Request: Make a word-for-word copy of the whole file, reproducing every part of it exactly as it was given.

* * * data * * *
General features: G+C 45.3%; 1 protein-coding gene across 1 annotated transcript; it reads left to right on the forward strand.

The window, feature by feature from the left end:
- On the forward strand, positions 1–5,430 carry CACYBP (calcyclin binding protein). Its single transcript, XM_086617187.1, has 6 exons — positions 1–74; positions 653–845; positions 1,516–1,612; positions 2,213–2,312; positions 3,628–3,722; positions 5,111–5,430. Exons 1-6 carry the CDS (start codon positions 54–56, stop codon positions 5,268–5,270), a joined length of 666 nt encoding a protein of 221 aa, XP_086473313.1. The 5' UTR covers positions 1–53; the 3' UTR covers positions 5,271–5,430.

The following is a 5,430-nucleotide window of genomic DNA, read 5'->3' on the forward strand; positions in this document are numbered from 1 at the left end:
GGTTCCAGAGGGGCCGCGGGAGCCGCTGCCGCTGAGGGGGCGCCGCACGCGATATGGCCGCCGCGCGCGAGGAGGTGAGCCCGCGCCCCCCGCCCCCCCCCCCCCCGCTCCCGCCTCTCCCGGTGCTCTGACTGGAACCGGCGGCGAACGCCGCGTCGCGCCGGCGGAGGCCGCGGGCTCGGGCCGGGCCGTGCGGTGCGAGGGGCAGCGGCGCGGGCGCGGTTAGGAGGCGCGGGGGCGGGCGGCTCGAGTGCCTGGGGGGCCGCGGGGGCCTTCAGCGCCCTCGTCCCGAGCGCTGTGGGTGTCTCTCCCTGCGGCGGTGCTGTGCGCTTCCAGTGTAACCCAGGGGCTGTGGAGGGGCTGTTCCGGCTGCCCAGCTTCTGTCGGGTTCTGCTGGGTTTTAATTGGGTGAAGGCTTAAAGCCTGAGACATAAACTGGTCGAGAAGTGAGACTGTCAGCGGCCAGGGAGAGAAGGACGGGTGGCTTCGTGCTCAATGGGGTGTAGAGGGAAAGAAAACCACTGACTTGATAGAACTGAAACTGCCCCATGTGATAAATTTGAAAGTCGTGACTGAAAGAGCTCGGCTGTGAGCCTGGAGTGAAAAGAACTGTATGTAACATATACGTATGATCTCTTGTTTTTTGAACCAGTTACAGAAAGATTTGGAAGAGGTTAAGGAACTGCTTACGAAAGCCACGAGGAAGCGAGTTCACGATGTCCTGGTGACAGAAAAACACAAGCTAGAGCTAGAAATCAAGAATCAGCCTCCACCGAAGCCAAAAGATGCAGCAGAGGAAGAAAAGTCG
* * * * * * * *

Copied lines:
General features: G+C 45.3%; 1 protein-coding gene across 1 annotated transcript; it reads left to right on the forward strand.

The window, feature by feature from the left end:
- On the forward strand, positions 1–5,430 carry CACYBP (calcyclin binding protein). Its single transcript, XM_086617187.1, has 6 exons — positions 1–74; positions 653–845; positions 1,516–1,612; positions 2,213–2,312; positions 3,628–3,722; positions 5,111–5,430. Exons 1-6 carry the CDS (start codon positions 54–56, stop codon positions 5,268–5,270), a joined length of 666 nt encoding a protein of 221 aa, XP_086473313.1. The 5' UTR covers positions 1–53; the 3' UTR covers positions 5,271–5,430.

The following is a 5,430-nucleotide window of genomic DNA, read 5'->3' on the forward strand; positions in this document are numbered from 1 at the left end:
GGTTCCAGAGGGGCCGCGGGAGCCGCTGCCGCTGAGGGGGCGCCGCACGCGATATGGCCGCCGCGCGCGAGGAGGTGAGCCCGCGCCCCCCGCCCCCCCCCCCCCCGCTCCCGCCTCTCCCGGTGCTCTGACTGGAACCGGCGGCGAACGCCGCGTCGCGCCGGCGGAGGCCGCGGGCTCGGGCCGGGCCGTGCGGTGCGAGGGGCAGCGGCGCGGGCGCGGTTAGGAGGCGCGGGGGCGGGCGGCTCGAGTGCCTGGGGGGCCGCGGGGGCCTTCAGCGCCCTCGTCCCGAGCGCTGTGGGTGTCTCTCCCTGCGGCGGTGCTGTGCGCTTCCAGTGTAACCCAGGGGCTGTGGAGGGGCTGTTCCGGCTGCCCAGCTTCTGTCGGGTTCTGCTGGGTTTTAATTGGGTGAAGGCTTAAAGCCTGAGACATAAACTGGTCGAGAAGTGAGACTGTCAGCGGCCAGGGAGAGAAGGACGGGTGGCTTCGTGCTCAATGGGGTGTAGAGGGAAAGAAAACCACTGACTTGATAGAACTGAAACTGCCCCATGTGATAAATTTGAAAGTCGTGACTGAAAGAGCTCGGCTGTGAGCCTGGAGTGAAAAGAACTGTATGTAACATATACGTATGATCTCTTGTTTTTTGAACCAGTTACAGAAAGATTTGGAAGAGGTTAAGGAACTGCTTACGAAAGCCACGAGGAAGCGAGTTCACGATGTCCTGGTGACAGAAAAACACAAGCTAGAGCTAGAAATCAAGAATCAGCCTCCACCGAAGCCAAAAGATGCAGCAGAGGAAGAAAAGTCG